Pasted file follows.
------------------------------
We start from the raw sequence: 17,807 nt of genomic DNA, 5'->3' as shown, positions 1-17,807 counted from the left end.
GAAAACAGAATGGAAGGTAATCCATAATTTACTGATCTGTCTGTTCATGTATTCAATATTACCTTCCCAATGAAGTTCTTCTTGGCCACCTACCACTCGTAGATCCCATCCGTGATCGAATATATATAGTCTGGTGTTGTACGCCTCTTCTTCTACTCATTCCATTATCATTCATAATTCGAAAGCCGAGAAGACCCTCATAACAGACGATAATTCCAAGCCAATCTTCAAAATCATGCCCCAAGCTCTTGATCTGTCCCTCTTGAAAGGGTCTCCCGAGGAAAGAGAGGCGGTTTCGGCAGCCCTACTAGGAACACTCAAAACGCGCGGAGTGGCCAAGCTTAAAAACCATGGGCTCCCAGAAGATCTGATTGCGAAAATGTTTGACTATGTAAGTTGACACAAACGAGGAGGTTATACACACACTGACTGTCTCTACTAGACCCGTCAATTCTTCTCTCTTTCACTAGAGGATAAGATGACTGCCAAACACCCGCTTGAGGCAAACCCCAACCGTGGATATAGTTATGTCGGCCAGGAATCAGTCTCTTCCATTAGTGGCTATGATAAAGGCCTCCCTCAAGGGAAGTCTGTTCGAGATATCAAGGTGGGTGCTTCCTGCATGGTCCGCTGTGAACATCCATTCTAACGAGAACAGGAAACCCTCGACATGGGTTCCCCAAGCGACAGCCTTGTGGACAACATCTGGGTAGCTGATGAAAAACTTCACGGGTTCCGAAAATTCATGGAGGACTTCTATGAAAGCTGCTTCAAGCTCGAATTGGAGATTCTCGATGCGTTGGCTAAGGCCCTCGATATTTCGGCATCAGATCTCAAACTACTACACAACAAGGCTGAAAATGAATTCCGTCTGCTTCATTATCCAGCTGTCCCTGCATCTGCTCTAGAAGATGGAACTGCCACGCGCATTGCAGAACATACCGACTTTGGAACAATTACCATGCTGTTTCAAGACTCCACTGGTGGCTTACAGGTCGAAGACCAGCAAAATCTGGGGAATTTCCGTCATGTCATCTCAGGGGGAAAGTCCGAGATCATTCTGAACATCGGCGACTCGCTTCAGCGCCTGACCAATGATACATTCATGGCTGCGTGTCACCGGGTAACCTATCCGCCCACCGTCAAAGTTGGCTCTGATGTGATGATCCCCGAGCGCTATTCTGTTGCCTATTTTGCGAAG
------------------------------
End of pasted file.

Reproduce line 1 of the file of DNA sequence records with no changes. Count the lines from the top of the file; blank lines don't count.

We start from the raw sequence: 17,807 nt of genomic DNA, 5'->3' as shown, positions 1-17,807 counted from the left end.